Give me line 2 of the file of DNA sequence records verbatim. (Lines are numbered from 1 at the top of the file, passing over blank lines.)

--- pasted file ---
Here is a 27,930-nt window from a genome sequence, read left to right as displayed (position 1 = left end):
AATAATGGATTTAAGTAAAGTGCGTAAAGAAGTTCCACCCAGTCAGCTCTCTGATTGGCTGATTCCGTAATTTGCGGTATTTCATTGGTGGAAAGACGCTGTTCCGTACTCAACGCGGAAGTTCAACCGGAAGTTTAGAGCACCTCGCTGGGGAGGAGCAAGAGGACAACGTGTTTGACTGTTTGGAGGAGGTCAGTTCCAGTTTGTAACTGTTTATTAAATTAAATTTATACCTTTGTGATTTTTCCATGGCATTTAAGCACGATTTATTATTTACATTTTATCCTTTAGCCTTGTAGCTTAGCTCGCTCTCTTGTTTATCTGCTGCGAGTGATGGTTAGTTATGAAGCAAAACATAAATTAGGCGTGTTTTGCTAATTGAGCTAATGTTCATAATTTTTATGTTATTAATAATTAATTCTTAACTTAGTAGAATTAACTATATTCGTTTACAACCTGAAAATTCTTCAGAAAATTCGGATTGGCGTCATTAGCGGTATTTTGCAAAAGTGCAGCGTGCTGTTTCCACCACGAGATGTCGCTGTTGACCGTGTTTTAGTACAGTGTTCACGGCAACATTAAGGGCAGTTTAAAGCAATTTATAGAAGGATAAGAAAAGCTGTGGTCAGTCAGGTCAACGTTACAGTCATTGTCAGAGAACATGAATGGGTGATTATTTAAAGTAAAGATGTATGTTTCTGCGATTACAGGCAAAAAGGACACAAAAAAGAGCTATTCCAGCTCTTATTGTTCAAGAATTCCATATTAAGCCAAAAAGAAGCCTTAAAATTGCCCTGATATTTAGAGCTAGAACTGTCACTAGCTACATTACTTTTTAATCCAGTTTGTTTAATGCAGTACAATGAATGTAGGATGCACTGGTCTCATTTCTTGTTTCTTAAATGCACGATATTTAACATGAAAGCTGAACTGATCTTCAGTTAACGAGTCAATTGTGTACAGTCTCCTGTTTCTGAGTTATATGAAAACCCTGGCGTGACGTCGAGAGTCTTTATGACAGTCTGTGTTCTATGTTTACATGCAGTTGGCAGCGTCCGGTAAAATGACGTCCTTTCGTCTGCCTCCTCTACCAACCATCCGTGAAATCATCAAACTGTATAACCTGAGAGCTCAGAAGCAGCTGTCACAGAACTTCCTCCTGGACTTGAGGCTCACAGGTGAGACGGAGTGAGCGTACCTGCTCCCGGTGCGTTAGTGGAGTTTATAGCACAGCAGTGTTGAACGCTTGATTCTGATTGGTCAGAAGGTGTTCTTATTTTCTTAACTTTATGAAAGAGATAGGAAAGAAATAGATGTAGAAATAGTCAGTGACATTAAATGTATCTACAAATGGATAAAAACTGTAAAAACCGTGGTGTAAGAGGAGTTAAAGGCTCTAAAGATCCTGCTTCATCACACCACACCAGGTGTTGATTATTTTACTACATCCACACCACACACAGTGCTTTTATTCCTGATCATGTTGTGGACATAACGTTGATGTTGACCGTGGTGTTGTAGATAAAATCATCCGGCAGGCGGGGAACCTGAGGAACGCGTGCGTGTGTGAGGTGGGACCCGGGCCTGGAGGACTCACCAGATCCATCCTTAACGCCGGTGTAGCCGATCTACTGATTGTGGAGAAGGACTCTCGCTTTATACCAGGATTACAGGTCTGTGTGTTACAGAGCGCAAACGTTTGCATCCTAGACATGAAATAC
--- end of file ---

AATAATGGATTTAAGTAAAGTGCGTAAAGAAGTTCCACCCAGTCAGCTCTCTGATTGGCTGATTCCGTAATTTGCGGTATTTCATTGGTGGAAAGACGCTGTTCCGTACTCAACGCGGAAGTTCAACCGGAAGTTTAGAGCACCTCGCTGGGGAGGAGCAAGAGGACAACGTGTTTGACTGTTTGGAGGAGGTCAGTTCCAGTTTGTAACTGTTTATTAAATTAAATTTATACCTTTGTGATTTTTCCATGGCATTTAAGCACGATTTATTATTTACATTTTATCCTTTAGCCTTGTAGCTTAGCTCGCTCTCTTGTTTATCTGCTGCGAGTGATGGTTAGTTATGAAGCAAAACATAAATTAGGCGTGTTTTGCTAATTGAGCTAATGTTCATAATTTTTATGTTATTAATAATTAATTCTTAACTTAGTAGAATTAACTATATTCGTTTACAACCTGAAAATTCTTCAGAAAATTCGGATTGGCGTCATTAGCGGTATTTTGCAAAAGTGCAGCGTGCTGTTTCCACCACGAGATGTCGCTGTTGACCGTGTTTTAGTACAGTGTTCACGGCAACATTAAGGGCAGTTTAAAGCAATTTATAGAAGGATAAGAAAAGCTGTGGTCAGTCAGGTCAACGTTACAGTCATTGTCAGAGAACATGAATGGGTGATTATTTAAAGTAAAGATGTATGTTTCTGCGATTACAGGCAAAAAGGACACAAAAAAGAGCTATTCCAGCTCTTATTGTTCAAGAATTCCATATTAAGCCAAAAAGAAGCCTTAAAATTGCCCTGATATTTAGAGCTAGAACTGTCACTAGCTACATTACTTTTTAATCCAGTTTGTTTAATGCAGTACAATGAATGTAGGATGCACTGGTCTCATTTCTTGTTTCTTAAATGCACGATATTTAACATGAAAGCTGAACTGATCTTCAGTTAACGAGTCAATTGTGTACAGTCTCCTGTTTCTGAGTTATATGAAAACCCTGGCGTGACGTCGAGAGTCTTTATGACAGTCTGTGTTCTATGTTTACATGCAGTTGGCAGCGTCCGGTAAAATGACGTCCTTTCGTCTGCCTCCTCTACCAACCATCCGTGAAATCATCAAACTGTATAACCTGAGAGCTCAGAAGCAGCTGTCACAGAACTTCCTCCTGGACTTGAGGCTCACAGGTGAGACGGAGTGAGCGTACCTGCTCCCGGTGCGTTAGTGGAGTTTATAGCACAGCAGTGTTGAACGCTTGATTCTGATTGGTCAGAAGGTGTTCTTATTTTCTTAACTTTATGAAAGAGATAGGAAAGAAATAGATGTAGAAATAGTCAGTGACATTAAATGTATCTACAAATGGATAAAAACTGTAAAAACCGTGGTGTAAGAGGAGTTAAAGGCTCTAAAGATCCTGCTTCATCACACCACACCAGGTGTTGATTATTTTACTACATCCACACCACACACAGTGCTTTTATTCCTGATCATGTTGTGGACATAACGTTGATGTTGACCGTGGTGTTGTAGATAAAATCATCCGGCAGGCGGGGAACCTGAGGAACGCGTGCGTGTGTGAGGTGGGACCCGGGCCTGGAGGACTCACCAGATCCATCCTTAACGCCGGTGTAGCCGATCTACTGATTGTGGAGAAGGACTCTCGCTTTATACCAGGATTACAGGTCTGTGTGTTACAGAGCGCAAACGTTTGCATCCTAGACATGAAATAC